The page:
Botanical Name: Rubus occidentalis
Species: R. occidentalis
*Melanobatus michiganus Greene
*Melanobatus occidentalis (L.) Greene
Common Names:Black raspberry. It is shared with the closely related western American species Rubus leucodermis. Other names occasionally used include wild black raspberry, black caps, black cap raspberry, thimbleberry, and scotch cap.
Habitat: The native Black Raspberry is common in central and northern Illinois, but somewhat less common in the southern area of the state from central British Columbia (possibly into Southeast Alaska) to southern California; to eastern Montana, Utah, Arizona, and New Mexico. Habitats include openings in deciduous woodlands, woodland borders, savannas, thickets, fence rows, overgrown vacant lots, powerline clearances in wooded areas. Woodland Garden Sunny Edge; Dappled Shade;
Rubus occidentalis is a deciduous shrub growing to 2–3 m (7–10 feet) tall, with prickly shoots. The leaves are pinnate, with five leaflets on leaves, strong-growing stems in their first year, and three leaflets on leaves on flowering branchlets. The flowers are distinct in having long, slender sepals 6–8 mm long, more than twice as long as the petals. The round-shaped fruit is a 12–15 mm diameter aggregation of drupelets; it is edible, and has a high content of anthocyanins and ellagic acid.
The black raspberry is also closely related to the red raspberries Rubus idaeus and Rubus strigosus, sharing the distinctively white underside of the leaves and fruit that readily detaches from the carpel, but differing in the ripe fruit being black, and in the stems being more prickly. The black fruit makes them look like blackberries, though this is only superficial, with the taste being unique and not like either the red raspberry or the blackberry.
Easily grown in a good well-drained loamy soil in sun or semi-shade. Sometimes cultivated, especially in N. America, for its edible fruit, it is a parent of many named varieties. This species is a raspberry with biennial stems, it produces a number of new stems each year from the perennial rootstock, these stems fruit in their second year and then die. Plants in this genus are notably susceptible to honey fungus. For polyculture design as well as the above-ground architecture (form – tree, shrub etc. and size shown above) information on the habit and root pattern is also useful and given here if available. The plant growth habit is a running thicket former forming a colony from shoots away from the crown spreading indefinitely . The root pattern is flat with shallow roots forming a plate near the soil surface . The root pattern is suckering with new plants from underground runners away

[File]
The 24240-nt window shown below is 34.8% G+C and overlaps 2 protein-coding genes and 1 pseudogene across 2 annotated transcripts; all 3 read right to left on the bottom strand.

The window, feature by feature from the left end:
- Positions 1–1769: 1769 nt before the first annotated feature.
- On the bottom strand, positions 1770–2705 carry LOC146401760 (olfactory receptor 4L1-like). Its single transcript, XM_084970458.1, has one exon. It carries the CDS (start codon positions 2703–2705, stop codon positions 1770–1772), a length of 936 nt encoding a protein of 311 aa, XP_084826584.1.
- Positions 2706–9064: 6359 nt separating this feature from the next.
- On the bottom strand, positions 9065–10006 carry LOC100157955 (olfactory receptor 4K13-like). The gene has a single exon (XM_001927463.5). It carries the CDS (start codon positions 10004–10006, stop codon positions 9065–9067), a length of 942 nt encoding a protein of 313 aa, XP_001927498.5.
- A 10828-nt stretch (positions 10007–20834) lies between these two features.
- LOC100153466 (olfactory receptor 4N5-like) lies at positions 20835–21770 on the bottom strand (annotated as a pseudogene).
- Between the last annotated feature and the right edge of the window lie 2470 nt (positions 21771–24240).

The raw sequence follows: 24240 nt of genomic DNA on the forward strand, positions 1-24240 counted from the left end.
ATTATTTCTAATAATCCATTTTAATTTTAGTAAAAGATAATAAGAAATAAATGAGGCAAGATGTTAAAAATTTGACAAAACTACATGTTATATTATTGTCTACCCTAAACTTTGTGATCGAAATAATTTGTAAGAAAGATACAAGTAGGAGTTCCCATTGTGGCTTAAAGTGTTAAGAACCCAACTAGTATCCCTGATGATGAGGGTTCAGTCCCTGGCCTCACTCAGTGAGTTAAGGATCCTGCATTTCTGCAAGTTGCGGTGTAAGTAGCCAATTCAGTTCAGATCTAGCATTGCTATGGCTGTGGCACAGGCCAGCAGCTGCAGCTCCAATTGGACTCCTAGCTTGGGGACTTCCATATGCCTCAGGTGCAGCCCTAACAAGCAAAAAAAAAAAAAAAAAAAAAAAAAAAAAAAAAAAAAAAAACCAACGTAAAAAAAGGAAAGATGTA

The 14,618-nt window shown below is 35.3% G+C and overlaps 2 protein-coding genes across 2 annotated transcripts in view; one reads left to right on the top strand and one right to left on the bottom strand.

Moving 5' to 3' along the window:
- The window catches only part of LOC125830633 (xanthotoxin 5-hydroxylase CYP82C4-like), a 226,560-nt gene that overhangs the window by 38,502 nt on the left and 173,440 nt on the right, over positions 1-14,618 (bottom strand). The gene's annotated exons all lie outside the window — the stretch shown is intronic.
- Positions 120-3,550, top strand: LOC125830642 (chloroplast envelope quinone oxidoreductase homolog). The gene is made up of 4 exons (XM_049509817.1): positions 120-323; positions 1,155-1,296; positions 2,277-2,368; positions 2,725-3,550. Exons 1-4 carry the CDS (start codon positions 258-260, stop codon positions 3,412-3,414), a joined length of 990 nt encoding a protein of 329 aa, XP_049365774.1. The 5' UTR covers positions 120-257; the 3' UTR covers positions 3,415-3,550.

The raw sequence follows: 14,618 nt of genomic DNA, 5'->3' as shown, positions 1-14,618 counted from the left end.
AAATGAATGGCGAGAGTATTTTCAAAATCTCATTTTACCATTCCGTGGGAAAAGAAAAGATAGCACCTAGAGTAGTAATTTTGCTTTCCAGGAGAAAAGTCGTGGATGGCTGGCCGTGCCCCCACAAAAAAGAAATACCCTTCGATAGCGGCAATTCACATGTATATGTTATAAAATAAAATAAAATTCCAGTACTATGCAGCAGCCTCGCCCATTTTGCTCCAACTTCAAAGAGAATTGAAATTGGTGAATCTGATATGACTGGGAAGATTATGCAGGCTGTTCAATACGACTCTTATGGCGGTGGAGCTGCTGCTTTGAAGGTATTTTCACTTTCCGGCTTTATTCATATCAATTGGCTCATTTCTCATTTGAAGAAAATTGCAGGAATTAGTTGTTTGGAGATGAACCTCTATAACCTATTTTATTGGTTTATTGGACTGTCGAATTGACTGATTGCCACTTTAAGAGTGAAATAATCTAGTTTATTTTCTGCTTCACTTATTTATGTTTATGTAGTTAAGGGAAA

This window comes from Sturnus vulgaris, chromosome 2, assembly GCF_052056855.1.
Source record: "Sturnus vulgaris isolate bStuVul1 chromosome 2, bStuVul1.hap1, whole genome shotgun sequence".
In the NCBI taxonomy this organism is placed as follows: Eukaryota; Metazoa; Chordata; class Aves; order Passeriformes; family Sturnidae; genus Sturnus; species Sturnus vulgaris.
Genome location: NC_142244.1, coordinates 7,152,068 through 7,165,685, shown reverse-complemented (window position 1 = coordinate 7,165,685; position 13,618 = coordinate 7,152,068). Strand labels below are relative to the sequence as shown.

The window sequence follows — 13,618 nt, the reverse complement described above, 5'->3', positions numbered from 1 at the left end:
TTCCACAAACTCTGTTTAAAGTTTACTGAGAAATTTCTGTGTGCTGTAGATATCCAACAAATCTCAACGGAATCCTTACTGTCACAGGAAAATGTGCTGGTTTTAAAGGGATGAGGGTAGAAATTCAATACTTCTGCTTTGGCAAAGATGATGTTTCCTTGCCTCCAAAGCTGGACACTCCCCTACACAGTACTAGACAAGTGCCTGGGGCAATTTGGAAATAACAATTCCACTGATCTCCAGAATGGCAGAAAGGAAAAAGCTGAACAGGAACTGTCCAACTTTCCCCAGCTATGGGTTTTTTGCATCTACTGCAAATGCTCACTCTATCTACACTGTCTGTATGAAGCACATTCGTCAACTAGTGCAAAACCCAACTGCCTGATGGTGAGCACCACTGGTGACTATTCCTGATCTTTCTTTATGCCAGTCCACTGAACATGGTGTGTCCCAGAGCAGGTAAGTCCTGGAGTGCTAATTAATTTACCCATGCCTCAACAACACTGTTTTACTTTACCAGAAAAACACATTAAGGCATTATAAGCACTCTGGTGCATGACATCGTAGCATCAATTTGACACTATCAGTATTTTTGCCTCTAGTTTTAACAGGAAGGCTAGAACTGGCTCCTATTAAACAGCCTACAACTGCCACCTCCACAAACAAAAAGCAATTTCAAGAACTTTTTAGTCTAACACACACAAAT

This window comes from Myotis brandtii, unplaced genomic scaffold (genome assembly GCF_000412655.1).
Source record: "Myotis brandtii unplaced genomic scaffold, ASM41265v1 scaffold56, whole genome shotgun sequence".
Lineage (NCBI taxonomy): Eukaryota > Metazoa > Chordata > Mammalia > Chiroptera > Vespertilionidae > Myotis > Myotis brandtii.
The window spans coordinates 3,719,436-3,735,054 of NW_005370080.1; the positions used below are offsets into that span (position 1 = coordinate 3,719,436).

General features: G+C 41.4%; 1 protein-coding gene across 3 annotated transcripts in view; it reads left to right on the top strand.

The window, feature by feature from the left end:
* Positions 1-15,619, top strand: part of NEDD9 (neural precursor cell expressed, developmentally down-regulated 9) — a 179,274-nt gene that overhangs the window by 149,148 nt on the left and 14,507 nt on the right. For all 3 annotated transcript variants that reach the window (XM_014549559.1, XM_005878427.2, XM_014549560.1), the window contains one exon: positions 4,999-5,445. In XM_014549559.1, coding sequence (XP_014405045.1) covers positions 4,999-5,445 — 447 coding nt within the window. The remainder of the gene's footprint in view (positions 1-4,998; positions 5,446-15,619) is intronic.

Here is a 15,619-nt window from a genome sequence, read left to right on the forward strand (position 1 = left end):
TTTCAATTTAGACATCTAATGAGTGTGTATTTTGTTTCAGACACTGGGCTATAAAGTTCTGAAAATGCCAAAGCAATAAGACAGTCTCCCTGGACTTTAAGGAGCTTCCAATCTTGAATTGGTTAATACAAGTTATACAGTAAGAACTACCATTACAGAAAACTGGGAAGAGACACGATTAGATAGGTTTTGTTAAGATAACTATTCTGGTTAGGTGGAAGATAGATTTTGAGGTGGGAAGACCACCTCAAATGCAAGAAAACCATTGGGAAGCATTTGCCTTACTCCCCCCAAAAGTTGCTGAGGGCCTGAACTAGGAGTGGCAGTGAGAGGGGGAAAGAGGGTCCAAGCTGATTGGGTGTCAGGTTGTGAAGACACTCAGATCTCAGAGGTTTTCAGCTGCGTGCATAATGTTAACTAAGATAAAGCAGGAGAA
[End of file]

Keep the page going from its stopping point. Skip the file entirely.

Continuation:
Medicinal Uses: Preliminary studies to evaluate their benefit for cancer treatment in mammalian test systems are ongoing and a small-scale clinical trial has begun on patients with Barrett’s esophagus.
The roots are cathartic. A decoction of the roots has been used in the treatment of gonorrhoea. The root has been chewed in the treatment of coughs and toothache. An infusion of the roots has been used as a wash for sore eyes. The root has been used, combined with Hypericum spp, to treat the first stages of consumption. An infusion of the astringent root bark is used in the treatment of diarrhoea and dysentery. The leaves are highly astringent. A decoction is used in the treatment of bowel complaints. A tea made from the leaves is used as a wash for old and foul sores, ulcers and boils. A decoction of the roots, stems and leaves has been used in the treatment of whooping cough.
Fruit – raw or cooked and used in pies, preserves etc. It is of variable quality, with the finest forms having a rich acid flavour. The hemispherical fruit is about 15mm in diameter. Young shoots – raw or cooked like rhubarb. They are harvested as they emerge through the soil in the spring, and whilst they are still tender, and then peeled. A tea is made from the leaves and another from the bark of the root.
Other Uses: Black raspberries are high in anthocyanins. This has led to their being very useful as natural dyes.
Disclaimer : The information presented herein is intended for educational purposes only. Individual results may vary, and before using any supplement, it is always advisable to consult with your own health care provider.